Friday, 17 October 2014

Seed Sowing in Da Orchard

A team of amazing volunteers gathered together to sow the first wildflower seeds onto the muddy stripped fields that are to be Northaw Community Orchard …..
The land was dug up n all of the massive brambles and assorted rubbish removed, then it was walked and bramble roots picked out 
 We mixed 100g of wild flower seeds in 2 handfuls of builders sand and sowed a bowlful per 20m squared 

 It is a total privilege being part of a community group and hanging out with people that want to give, be outdoors creating positive change Thank you to everyone involved.

We plan to plant 75 trees mixed fruit and nuts which will go in next Feb, have a community bee project on the land and run educational workshops

We are looking for artists to come and create beautiful natural pieces, anyone any good with a chain saw? Because we'd love some benches…..

Thursday, 9 October 2014


Horseradish     Mars

It’s creeping towards the start of the freezy winter months and all things warming and spicy are the order of the season.  We’ve just been digging up horseradish root with our apprentices in preparation for the winter roots weekend in November.  Its a hot herb of Mars. 

Eva discovers hidden hot treasures beneath the ground

Horseradish is really circulatory and stimulating.  It is so hot that when you chop it up, the enzymes release mustard oil into the atmosphere and sting your eyes.  I was wearing goggles to chop it yesterday. When you chew a small amount, once the heat has subsided, has a distinct bitter taste which is responsible for encouraging the digestion by stimulating the liver and pancreas.  Great for helping to digest rich meat dishes!

It is said that the oracle of Delphi said to Apollo that Horseradish is worth its weight in gold.  She was right; it’s a hugely valuable plant both medicinally and as a condiment.

We use it as part of our Ache Ease balm to bring circulation to a damaged or inflammed joint or as a rub for tired achey muscles.  As you've heard it can be very irritant so it is best to mix with some other oils.  In our Ache Ease Balm we also use comfrey and heather oil.

Making Horseradish oil

Chop it up as thinly and as small as possible soon after harvesting.  If you wait too long and it becomes too dry and it is nearly impossible to chop.  This time I placed the chopped pieces into a brown paper bag and in the airing cupboard for 3 to 4 days to get most of the moisture out.  If you put the root in the oil still moist, the oil will go rancid.

Horseradish slices in almond oil

It then goes into a clean jar and covered in oil.  Almond oil is our oil of choice but any oil will do.  Olive is thicker with more smell, grape seed very light.  As it starts to mix and absorb the oil, the horseradish releases sulphurous gasses which you see as bubbles rising to the surface of the oil.  Every couple of days its important to release the lid to let the eggy gasses out....After 2 weeks you can strain  the horseradish out of the oil through a muslin cloth and store your oil to combine with other oils of your choice.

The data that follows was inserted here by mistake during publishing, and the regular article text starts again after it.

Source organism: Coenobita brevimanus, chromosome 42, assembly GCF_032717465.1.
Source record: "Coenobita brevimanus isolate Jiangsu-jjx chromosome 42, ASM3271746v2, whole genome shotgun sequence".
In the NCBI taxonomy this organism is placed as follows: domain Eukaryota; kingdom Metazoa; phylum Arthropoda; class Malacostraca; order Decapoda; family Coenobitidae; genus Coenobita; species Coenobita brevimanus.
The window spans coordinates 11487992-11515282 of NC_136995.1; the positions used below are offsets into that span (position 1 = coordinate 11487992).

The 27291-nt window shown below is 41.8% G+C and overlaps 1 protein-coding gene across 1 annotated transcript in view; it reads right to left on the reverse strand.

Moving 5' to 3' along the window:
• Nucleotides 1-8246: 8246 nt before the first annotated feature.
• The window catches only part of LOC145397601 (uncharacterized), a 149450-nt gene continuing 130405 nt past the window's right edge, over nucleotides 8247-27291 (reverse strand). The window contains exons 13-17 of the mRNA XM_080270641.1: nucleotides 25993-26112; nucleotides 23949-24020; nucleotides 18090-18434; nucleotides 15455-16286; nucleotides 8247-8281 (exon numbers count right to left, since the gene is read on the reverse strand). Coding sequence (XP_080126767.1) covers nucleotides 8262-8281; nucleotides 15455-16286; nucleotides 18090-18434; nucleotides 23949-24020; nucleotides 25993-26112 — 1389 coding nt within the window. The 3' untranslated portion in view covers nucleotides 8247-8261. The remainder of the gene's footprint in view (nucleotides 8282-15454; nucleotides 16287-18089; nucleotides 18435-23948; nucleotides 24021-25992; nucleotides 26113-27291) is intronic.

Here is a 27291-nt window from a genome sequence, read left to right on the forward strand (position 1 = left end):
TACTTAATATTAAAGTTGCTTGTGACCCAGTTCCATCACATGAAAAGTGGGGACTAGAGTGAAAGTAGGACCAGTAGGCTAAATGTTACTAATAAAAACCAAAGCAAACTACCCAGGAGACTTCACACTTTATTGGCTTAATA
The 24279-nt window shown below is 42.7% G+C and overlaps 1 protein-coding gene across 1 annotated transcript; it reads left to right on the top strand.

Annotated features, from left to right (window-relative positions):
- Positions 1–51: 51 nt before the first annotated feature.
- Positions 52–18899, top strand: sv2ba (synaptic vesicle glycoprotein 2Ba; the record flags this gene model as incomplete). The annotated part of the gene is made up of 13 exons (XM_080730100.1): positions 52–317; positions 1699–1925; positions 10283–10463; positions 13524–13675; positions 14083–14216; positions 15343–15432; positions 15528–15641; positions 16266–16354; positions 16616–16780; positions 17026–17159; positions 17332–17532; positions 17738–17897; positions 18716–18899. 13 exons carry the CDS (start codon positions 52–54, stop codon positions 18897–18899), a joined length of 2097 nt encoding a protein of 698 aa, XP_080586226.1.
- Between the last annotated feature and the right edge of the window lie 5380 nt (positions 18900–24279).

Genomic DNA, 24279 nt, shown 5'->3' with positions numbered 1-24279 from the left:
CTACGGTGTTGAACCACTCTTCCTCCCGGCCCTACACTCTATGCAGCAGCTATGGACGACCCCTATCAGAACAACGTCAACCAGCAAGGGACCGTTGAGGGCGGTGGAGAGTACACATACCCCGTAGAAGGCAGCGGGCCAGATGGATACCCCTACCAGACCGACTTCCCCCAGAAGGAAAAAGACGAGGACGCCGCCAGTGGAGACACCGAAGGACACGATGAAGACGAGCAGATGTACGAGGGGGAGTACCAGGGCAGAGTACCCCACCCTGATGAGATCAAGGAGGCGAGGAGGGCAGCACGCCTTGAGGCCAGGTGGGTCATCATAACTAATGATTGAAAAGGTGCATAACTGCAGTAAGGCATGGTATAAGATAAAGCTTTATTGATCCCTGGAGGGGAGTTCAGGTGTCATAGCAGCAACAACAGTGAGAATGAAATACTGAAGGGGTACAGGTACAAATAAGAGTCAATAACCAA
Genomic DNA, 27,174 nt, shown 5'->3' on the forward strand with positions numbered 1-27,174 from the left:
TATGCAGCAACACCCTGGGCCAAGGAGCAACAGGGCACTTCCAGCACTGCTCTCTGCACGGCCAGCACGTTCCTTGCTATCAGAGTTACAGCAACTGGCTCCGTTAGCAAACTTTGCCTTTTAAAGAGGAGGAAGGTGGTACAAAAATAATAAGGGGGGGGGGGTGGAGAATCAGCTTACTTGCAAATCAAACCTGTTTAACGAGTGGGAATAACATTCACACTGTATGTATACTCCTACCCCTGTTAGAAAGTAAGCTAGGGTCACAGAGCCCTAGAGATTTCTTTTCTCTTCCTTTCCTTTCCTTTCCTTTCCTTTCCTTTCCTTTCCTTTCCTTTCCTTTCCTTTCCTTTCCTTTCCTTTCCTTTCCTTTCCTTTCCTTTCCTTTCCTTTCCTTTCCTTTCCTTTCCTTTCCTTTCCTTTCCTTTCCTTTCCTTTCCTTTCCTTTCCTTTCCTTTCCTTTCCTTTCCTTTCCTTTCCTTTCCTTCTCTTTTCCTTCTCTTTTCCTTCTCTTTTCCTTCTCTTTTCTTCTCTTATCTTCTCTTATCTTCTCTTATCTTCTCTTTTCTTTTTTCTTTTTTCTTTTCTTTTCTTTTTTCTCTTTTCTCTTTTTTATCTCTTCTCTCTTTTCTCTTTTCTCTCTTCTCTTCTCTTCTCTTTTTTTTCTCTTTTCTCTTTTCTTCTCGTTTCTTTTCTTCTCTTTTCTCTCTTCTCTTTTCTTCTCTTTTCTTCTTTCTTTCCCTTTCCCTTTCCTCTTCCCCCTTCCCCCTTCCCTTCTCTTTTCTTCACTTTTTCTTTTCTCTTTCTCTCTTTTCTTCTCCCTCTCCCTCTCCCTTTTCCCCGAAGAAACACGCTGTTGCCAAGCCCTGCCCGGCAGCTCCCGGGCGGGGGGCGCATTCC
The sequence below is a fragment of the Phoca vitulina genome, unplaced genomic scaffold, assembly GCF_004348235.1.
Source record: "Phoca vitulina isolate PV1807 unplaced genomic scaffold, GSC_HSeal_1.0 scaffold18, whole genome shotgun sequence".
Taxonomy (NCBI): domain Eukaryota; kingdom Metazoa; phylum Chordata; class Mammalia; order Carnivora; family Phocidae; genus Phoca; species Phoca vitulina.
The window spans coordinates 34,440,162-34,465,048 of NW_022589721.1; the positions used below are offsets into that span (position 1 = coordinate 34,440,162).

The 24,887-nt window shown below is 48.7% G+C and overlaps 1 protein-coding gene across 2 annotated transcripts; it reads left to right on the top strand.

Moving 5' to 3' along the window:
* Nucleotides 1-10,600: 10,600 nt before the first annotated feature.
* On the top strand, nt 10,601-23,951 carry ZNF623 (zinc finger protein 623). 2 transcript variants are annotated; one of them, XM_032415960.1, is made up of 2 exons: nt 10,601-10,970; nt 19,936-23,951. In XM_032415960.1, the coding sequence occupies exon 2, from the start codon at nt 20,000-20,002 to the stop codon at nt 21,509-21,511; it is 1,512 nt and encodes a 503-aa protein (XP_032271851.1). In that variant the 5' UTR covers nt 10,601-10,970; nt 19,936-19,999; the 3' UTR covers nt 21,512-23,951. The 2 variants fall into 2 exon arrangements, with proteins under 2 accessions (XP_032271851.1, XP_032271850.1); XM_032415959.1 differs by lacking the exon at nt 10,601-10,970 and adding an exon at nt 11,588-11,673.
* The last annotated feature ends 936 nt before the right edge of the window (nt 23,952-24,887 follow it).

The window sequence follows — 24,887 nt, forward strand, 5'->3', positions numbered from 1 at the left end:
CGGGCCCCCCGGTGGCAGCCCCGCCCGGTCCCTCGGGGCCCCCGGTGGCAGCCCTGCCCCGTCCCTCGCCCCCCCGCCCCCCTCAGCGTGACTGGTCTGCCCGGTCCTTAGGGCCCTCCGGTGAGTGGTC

Foody ideas

We have kept a big lump of the root back to use in stews and on sandwiches.  The root needs to be kept wrapped up so that the air doesn’t get to it (this stops it from loosing its spicy volatile oils and going bitter) and stored in the fridge.  It can just be taken out and a small amount grated into stews or sandwiches.

Conscious harvesting

After harvesting we planted fennel seeds and gave thanks

Charli lovin' the horseradish

Thursday, 2 October 2014

Sugar Free Rosehip Syrup recipe

Rosa canina is a beautiful delicate flower, turning to red sexy hip gracing many of our hedgerows. Growing abundantly often intertwined with her equally protective and prickly cousin Hawthorn. Her pale pink heart shaped petals give us a clear indication of one of her medicinal virtues – to sooth any anxieties especially of the heart and issues of love and grief, her hips full of vitamin C nourishing and nurturing.

Her delicate floral flavours are uplifting and cooling, her scent attractive and calming. It is important to take care whilst harvesting as her barbed shaped thorns can be oh so vicious –we take it as a no nonsense message to move on to another bush. Her sexy fruity hips out right now in Autumn, encompass the reproductive system in their juicy red nourishing shells filled with thousands of seeds – When preparing these it is important to be aware that the tiny hairs are extremely irritant and in fact are the origins of itchy powder.

Rosehips are renowned for treating arthritic complaints with great results interestingly especially the knees.  Perhaps the mode of action for this is through her amazing effect healing the gut, as well as the anti-inflammatory effects she imparts.

Emotionally we have used the the rosehips especially in syrup from to put nurture back in when you’ve been giving out to others.  This is a particularly maternal quality, the constant Giver.

• rosehips
• apple juice concentrate
• spring water

1. place the washed rosehips in a large pan
2. cover with spring water
3. bring to the boil and then simmer for 10 mins
4. mash it all up with a potatoe masher
5. Put it through a food mill (see picture)
6. Pour through a jelly bag/or muslin square
7. Add the apple concentrate at a ratio of 2 parts apple to 1 part rosehips and boil rapidly for another 5 minutes. Pour into hot sterile bottles and seal immediately.